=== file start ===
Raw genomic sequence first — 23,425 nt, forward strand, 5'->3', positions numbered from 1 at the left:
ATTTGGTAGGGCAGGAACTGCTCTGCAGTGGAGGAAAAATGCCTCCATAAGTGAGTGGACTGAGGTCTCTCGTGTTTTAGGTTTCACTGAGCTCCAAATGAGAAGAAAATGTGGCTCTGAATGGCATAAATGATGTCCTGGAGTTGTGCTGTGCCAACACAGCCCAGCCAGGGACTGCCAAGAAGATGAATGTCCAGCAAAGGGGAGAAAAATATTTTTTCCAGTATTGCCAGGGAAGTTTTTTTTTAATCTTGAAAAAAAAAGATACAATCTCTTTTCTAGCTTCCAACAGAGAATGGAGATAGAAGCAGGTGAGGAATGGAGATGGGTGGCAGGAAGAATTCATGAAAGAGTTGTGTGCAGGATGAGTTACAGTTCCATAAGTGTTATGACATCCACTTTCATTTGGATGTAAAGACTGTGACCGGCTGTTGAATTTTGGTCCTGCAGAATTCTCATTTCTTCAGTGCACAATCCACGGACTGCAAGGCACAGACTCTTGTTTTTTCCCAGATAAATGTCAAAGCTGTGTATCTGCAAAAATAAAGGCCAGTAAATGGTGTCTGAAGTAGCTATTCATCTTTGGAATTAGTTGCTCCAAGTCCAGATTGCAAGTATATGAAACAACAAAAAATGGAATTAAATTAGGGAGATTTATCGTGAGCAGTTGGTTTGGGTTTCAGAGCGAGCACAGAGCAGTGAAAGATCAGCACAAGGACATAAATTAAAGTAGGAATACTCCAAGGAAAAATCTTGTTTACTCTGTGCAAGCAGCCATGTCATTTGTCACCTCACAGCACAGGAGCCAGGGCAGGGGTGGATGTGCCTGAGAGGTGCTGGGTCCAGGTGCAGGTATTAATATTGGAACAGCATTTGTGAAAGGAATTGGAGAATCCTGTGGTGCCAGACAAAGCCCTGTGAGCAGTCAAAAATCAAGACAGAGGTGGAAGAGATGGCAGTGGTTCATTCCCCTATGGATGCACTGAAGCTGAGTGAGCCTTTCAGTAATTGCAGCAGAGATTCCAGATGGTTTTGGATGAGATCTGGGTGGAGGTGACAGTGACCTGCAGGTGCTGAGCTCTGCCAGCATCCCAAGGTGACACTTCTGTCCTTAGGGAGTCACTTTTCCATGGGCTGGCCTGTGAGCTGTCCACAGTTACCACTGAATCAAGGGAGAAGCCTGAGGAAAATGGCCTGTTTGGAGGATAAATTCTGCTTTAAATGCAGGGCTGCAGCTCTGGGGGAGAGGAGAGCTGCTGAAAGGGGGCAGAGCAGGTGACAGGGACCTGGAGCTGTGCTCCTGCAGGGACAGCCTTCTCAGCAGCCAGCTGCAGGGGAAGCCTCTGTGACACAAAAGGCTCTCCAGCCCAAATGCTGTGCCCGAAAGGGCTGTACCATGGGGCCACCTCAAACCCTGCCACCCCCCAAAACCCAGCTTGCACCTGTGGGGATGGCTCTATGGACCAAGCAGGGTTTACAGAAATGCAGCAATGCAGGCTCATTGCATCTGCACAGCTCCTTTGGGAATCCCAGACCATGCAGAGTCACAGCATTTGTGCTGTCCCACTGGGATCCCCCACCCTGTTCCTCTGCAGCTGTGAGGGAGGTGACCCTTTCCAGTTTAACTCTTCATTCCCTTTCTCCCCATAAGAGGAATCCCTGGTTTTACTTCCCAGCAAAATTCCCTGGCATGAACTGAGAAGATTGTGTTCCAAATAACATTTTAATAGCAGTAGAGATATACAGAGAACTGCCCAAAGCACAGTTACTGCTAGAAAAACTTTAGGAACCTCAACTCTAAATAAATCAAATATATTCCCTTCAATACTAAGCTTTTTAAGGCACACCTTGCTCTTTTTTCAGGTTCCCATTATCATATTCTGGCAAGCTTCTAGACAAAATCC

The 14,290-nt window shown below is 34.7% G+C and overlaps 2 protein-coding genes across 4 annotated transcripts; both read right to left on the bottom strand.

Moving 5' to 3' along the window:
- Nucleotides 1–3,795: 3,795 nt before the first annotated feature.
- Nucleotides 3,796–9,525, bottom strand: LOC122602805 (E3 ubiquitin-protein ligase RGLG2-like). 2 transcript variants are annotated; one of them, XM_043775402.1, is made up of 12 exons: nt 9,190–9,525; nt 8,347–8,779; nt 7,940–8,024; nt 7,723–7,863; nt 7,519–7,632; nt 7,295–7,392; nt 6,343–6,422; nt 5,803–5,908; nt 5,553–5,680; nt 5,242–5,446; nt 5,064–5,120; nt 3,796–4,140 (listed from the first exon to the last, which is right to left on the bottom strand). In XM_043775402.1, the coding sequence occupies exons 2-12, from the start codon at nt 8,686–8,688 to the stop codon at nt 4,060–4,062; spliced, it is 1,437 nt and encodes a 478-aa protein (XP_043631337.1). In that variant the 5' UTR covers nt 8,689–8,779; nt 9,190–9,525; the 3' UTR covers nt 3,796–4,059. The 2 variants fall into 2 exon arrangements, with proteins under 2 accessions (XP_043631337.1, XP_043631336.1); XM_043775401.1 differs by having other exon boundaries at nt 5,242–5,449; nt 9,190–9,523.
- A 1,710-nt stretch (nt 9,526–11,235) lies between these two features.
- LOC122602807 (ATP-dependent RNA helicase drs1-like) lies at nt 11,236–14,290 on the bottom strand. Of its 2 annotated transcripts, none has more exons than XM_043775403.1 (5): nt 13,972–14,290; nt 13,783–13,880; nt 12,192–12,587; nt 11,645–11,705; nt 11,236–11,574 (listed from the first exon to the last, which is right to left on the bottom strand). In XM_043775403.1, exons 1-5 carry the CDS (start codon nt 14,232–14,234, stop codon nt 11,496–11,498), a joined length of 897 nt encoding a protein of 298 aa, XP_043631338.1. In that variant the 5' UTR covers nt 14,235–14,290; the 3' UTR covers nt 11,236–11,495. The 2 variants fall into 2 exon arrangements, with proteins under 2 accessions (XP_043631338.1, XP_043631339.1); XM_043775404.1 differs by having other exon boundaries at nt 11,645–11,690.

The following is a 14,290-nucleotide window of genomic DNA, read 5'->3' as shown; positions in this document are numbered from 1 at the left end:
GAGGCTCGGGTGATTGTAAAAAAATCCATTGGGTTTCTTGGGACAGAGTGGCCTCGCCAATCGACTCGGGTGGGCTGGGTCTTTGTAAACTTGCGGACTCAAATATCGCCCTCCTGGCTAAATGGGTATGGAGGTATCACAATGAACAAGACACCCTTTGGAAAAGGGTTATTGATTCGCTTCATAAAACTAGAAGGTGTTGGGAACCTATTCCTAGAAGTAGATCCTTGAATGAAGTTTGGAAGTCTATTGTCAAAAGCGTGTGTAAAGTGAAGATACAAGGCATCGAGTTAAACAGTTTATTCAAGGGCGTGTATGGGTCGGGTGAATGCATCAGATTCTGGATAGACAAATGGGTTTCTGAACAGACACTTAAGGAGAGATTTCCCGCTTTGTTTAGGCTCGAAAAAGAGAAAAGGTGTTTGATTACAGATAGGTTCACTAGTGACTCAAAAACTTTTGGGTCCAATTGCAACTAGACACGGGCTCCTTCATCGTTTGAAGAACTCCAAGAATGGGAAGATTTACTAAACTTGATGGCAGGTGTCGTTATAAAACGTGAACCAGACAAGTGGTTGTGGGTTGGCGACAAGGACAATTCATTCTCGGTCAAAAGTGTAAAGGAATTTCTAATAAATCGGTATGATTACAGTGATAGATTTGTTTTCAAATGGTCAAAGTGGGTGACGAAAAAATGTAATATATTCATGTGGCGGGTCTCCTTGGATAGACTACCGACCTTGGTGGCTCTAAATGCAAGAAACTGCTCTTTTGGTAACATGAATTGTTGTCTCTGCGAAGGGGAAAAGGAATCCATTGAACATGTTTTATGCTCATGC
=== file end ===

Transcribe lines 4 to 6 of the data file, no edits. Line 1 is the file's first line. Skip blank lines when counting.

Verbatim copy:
Moving 5' to 3' along the window:
- Nucleotides 1–3,795: 3,795 nt before the first annotated feature.
- Nucleotides 3,796–9,525, bottom strand: LOC122602805 (E3 ubiquitin-protein ligase RGLG2-like). 2 transcript variants are annotated; one of them, XM_043775402.1, is made up of 12 exons: nt 9,190–9,525; nt 8,347–8,779; nt 7,940–8,024; nt 7,723–7,863; nt 7,519–7,632; nt 7,295–7,392; nt 6,343–6,422; nt 5,803–5,908; nt 5,553–5,680; nt 5,242–5,446; nt 5,064–5,120; nt 3,796–4,140 (listed from the first exon to the last, which is right to left on the bottom strand). In XM_043775402.1, the coding sequence occupies exons 2-12, from the start codon at nt 8,686–8,688 to the stop codon at nt 4,060–4,062; spliced, it is 1,437 nt and encodes a 478-aa protein (XP_043631337.1). In that variant the 5' UTR covers nt 8,689–8,779; nt 9,190–9,525; the 3' UTR covers nt 3,796–4,059. The 2 variants fall into 2 exon arrangements, with proteins under 2 accessions (XP_043631337.1, XP_043631336.1); XM_043775401.1 differs by having other exon boundaries at nt 5,242–5,449; nt 9,190–9,523.